When I was younger, I was always terrified by the darkness of Pink Floyd’s “Another Brick in the Wall”. It carried an almost apocalyptic sound, as far as I was concerned. It was just frightening. The worst part for me was when the kids would chant the refrain: “We don’t need no education/We don’t need no thought control.” Something about the communistic chanting just scared the bejeezus out of me. It was all very 1984 for me, like I was listening to a musical version of the two minute hate.
Anyway, that song resonates today with a different horror as I consider the contents of a conversation I shared with some colleagues this morning.
We piled into the teachers’ room for our mutual prep, maybe five of us, and the familiar qualms arose, about how, ultimately we are just numbers – not professionals with intelligent ideas. Now, we are incensed at the mayor’s proposition that 8,500 teachers will be let go should the NYS budget pass as it is.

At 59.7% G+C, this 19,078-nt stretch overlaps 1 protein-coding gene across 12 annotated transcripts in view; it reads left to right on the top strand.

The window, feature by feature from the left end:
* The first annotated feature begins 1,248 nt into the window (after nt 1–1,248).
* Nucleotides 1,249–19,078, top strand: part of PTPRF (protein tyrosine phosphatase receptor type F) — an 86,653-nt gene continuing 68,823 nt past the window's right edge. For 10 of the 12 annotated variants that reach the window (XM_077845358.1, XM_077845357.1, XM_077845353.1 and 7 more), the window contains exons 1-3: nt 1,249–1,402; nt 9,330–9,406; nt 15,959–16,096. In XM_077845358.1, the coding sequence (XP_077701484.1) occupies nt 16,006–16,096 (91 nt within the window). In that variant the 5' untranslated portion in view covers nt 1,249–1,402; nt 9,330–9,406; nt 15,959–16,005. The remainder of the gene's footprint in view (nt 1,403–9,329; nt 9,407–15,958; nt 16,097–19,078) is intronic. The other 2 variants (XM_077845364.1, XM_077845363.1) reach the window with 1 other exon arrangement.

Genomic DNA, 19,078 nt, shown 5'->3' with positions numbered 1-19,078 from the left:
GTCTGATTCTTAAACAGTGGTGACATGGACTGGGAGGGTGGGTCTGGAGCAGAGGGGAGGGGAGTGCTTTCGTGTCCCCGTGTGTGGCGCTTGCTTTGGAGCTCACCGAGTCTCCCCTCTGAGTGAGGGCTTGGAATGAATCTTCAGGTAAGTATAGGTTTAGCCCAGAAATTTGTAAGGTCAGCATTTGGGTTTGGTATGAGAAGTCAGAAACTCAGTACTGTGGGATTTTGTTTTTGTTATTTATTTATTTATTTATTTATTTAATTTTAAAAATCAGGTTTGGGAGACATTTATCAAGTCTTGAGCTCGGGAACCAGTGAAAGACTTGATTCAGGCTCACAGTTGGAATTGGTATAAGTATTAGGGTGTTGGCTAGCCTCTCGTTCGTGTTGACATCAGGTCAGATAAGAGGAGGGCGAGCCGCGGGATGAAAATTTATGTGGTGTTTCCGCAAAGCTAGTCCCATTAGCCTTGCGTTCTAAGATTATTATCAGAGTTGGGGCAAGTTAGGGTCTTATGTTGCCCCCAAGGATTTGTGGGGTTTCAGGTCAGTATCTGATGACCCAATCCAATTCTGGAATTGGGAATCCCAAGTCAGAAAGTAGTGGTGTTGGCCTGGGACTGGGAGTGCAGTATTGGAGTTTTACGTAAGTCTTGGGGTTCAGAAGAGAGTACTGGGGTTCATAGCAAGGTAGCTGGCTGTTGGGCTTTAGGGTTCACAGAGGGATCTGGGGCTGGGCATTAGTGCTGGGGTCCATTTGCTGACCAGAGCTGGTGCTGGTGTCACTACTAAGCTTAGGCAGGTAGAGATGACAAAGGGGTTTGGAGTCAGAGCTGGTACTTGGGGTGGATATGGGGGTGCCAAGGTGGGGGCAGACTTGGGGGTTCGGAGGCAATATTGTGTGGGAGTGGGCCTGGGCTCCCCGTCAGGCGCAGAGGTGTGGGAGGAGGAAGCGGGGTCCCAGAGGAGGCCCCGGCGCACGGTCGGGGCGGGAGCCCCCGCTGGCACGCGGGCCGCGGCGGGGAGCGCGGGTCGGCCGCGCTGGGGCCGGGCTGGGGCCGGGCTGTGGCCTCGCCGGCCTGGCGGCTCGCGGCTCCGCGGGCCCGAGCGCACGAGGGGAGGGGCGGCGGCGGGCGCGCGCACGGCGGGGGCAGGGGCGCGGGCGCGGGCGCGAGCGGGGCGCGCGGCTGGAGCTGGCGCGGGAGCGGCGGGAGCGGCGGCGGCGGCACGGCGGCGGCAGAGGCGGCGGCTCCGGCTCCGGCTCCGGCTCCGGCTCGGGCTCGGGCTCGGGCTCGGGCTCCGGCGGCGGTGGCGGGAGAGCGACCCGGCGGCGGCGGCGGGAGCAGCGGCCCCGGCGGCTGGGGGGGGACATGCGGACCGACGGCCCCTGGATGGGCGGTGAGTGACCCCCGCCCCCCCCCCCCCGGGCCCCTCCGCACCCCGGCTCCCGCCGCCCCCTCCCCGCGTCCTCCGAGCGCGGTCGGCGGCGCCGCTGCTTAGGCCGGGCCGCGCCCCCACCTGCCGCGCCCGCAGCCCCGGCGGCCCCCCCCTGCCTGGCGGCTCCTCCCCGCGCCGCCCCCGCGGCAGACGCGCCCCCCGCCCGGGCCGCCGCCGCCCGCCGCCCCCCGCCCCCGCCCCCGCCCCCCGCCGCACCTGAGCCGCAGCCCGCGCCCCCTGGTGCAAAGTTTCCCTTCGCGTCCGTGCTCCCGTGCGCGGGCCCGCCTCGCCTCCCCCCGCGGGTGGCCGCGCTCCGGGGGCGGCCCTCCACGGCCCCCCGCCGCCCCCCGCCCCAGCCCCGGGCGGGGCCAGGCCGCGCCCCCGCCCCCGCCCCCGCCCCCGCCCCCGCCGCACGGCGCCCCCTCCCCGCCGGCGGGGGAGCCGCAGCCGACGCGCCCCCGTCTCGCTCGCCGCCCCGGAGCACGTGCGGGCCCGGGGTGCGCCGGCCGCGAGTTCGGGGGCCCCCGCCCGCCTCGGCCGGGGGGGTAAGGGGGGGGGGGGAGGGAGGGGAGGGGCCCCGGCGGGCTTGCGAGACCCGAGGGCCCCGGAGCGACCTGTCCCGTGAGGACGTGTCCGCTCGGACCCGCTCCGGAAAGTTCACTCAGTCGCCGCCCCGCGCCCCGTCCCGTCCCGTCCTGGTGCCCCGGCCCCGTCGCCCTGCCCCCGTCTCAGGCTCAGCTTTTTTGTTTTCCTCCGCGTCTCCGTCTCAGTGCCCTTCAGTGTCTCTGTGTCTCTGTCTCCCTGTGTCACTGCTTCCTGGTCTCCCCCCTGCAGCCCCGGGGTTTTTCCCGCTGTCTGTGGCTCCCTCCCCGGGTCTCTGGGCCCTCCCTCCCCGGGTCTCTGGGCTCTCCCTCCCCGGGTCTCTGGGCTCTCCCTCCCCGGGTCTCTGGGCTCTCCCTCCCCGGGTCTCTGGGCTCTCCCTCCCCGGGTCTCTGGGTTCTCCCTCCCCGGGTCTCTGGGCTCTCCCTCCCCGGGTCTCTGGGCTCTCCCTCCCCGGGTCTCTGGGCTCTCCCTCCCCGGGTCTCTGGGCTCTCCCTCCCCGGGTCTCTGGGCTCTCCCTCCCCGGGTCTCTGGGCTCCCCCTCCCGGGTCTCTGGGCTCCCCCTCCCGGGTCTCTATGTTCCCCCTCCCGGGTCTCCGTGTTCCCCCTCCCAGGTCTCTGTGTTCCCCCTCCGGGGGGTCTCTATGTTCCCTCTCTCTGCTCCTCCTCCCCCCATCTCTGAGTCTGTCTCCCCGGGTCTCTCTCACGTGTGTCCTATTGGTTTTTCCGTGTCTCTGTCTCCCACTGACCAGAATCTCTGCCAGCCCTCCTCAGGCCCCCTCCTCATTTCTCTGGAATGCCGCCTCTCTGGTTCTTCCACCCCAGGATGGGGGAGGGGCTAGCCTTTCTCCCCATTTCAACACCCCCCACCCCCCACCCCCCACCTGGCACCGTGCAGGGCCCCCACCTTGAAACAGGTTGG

I mean, here we are, all relatively young, many with less than 5 years of experience, potentially on the chopping block, should Bloomie’s apocalyptic vision come to pass. I, more than most, would be affected, given how low I am on the totem pole. But I’m a damn fine teacher, and regarded very highly by colleagues, supervisors, students, and families.
Sadly, though, I’m just a cog in the machine – a brick in the wall, if I may. It matters not that I am willing to work hard for substandard pay. It matters not that I provide unique experiences for my children on a daily basis – including my own content related songs that I write, and perform, for them, or the Mosaic Project (see above). My school loves me, but my employer – the NYC DOE – doesn’t know me from any other brick.
At the localized level – in the classroom – the uniqueness of the teacher results in meaningful impact in so many ways. At the institutional level, where Klein is systematically driving teachers mad with his insistence on test scores and smoke and mirrors achievements, the teacher is a tool. We exist only to make his machine work “well” – a term I use loosely because it describes his standards, not ours. Therefore, he and Bloomberg see no problem in possibly losing a teacher like me.
It’s sad to say that, in so many ways, the message to teachers is: “All in all, you’re just another brick in the wall.”